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How children’s custody preferences affect a custody hearing

During a divorce, the spouses and the courts make most of the important decisions, including who the children live with primarily. According to the Family Code statute, when deciding who has primary custody or conservatorship, the courts consider the best interests of the child as the number one factor. 

If children begin to express a preference for who they primarily live with, parents may wonder if their opinion can decide the case. 

Who argues children’s best interests?

In custody evaluations, the court may appoint individuals to protect the children’s best interests. Courts may appoint amicus attorneys, an attorney ad litem or guardian ad litem. 

An amicus attorney, explained by the Texas Statute, is a person appointed to protect the children’s rights. The amicus attorney helps the court make decisions based on the best interests of the children but does not represent the children themselves. He or she gathers evidence and information, attends hearings and makes recommendations to the court.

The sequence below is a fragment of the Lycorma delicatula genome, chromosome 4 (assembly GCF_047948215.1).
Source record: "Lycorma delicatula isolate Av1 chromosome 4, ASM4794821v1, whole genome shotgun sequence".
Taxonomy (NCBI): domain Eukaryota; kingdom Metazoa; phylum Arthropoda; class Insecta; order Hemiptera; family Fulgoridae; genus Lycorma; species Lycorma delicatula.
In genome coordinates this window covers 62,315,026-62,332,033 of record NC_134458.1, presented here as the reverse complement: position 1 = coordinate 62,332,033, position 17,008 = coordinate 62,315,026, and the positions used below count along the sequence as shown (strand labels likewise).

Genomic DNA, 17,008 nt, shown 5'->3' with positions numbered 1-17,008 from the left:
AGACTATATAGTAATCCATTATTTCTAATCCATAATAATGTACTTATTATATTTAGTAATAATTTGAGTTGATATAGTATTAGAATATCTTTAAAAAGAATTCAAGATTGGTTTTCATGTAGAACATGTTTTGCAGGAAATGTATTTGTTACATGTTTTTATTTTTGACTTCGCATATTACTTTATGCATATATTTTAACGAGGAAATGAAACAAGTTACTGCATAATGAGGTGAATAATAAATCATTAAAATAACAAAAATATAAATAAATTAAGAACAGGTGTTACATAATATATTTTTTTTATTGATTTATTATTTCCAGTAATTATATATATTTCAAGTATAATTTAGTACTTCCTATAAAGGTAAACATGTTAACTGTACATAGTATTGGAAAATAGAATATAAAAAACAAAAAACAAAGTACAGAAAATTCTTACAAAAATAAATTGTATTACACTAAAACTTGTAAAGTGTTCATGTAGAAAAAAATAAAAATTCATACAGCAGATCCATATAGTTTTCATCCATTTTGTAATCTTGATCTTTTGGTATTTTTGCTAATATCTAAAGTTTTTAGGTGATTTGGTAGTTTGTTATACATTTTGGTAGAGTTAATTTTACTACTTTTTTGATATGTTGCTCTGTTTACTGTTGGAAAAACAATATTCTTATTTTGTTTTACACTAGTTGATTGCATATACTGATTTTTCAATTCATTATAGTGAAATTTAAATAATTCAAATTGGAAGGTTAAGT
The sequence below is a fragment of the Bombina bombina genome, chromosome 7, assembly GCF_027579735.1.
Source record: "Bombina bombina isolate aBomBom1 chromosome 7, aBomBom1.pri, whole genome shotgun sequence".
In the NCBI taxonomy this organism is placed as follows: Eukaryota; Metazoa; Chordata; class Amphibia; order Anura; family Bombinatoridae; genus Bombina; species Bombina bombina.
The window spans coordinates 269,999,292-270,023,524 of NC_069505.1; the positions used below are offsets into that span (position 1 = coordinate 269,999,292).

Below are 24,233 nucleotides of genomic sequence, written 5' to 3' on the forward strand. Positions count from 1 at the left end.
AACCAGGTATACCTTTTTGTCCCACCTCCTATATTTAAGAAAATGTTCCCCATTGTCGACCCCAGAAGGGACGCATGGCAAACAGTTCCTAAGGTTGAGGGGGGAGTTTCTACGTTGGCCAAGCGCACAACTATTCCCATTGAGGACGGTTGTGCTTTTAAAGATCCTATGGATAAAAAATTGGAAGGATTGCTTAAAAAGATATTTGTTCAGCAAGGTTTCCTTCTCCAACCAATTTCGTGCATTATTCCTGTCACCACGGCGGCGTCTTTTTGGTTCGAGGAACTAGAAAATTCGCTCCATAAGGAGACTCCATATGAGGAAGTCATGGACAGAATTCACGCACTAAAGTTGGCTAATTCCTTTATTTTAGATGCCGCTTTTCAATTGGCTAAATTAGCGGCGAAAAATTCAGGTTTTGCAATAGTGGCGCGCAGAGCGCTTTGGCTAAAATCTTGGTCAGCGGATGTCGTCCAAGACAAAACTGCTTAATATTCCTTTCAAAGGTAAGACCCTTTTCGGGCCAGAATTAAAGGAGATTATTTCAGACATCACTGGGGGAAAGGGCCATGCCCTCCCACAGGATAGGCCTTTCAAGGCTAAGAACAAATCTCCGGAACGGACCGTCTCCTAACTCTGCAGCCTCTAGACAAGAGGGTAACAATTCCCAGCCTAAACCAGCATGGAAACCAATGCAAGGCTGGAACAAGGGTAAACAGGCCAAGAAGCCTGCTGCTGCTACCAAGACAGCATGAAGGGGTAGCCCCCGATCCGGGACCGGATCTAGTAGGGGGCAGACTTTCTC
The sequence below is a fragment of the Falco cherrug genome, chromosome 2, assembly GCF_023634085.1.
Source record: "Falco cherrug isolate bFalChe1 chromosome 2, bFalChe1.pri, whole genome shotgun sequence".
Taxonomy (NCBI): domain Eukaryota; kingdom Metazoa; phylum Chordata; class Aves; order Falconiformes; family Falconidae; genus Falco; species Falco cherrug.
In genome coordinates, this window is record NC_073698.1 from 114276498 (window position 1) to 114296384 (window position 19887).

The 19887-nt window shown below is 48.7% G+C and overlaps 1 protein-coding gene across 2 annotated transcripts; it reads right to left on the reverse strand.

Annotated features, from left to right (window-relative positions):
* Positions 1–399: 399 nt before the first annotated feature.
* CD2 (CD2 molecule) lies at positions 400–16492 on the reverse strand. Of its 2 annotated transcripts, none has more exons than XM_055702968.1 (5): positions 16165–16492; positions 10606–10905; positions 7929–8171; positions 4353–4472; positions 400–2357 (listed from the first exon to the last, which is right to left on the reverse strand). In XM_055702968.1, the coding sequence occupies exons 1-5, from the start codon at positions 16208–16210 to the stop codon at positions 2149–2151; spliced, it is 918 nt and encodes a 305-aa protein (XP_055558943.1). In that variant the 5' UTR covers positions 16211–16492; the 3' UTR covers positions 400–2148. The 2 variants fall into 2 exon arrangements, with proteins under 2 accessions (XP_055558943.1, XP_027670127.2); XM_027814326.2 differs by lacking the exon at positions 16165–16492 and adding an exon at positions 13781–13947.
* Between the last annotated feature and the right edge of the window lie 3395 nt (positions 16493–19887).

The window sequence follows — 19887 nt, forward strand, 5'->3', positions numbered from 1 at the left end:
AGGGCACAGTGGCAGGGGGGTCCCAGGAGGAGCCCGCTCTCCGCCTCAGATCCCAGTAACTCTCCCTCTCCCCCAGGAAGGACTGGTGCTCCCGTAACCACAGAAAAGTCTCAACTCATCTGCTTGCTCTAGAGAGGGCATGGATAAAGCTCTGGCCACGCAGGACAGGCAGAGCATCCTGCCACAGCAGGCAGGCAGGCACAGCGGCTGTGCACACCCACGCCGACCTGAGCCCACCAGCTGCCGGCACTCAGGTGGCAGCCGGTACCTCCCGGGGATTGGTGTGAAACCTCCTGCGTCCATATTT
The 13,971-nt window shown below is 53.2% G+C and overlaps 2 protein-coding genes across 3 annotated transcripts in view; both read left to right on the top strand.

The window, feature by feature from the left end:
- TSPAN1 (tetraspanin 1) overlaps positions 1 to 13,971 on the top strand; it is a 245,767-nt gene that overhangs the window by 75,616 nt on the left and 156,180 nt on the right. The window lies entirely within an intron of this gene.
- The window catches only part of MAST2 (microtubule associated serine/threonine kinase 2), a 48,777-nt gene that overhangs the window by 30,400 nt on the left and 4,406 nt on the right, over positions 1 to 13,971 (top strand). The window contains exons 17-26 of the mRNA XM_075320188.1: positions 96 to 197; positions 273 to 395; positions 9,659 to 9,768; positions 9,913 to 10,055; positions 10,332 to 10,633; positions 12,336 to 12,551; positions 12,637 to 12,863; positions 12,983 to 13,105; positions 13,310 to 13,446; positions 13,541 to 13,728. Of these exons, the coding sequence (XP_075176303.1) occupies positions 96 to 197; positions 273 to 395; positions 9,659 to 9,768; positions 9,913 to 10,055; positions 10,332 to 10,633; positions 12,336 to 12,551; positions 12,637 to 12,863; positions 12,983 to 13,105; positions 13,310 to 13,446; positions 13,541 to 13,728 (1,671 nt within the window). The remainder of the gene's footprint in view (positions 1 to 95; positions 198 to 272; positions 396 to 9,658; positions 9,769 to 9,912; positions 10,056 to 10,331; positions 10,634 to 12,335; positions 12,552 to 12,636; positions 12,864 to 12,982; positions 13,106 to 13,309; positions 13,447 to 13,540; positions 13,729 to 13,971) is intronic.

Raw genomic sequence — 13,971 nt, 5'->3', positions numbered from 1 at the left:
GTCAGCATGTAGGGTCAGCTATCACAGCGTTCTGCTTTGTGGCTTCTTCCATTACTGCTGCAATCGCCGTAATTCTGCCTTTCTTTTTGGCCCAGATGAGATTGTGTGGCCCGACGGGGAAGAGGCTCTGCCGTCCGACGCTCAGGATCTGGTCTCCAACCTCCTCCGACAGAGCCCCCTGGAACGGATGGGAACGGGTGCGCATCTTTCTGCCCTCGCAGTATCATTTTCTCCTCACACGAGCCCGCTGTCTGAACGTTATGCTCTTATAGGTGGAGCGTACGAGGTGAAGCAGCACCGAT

An attorney ad litem can serve as the legal advocate for children. He or she may have the dual role of serving as the guardian ad litem as well. A guardian ad litem can review medical records, conduct interviews and write reports based on findings. 

How can children express an opinion to the court?

The attorney ad litem and guardian ad litem, respectively, can ask the children for their preferences. They can advocate for children’s wishes too, but do not have to if they think the children’s preference contradicts their findings. 

In nonjury trials or hearings, the court can interview children 12 years old and older in chambers. Children can explain their wishes regarding conservatorship and primary residence. However, this does not decide the case, and the court still can use full discretion to determine who the children reside with. 

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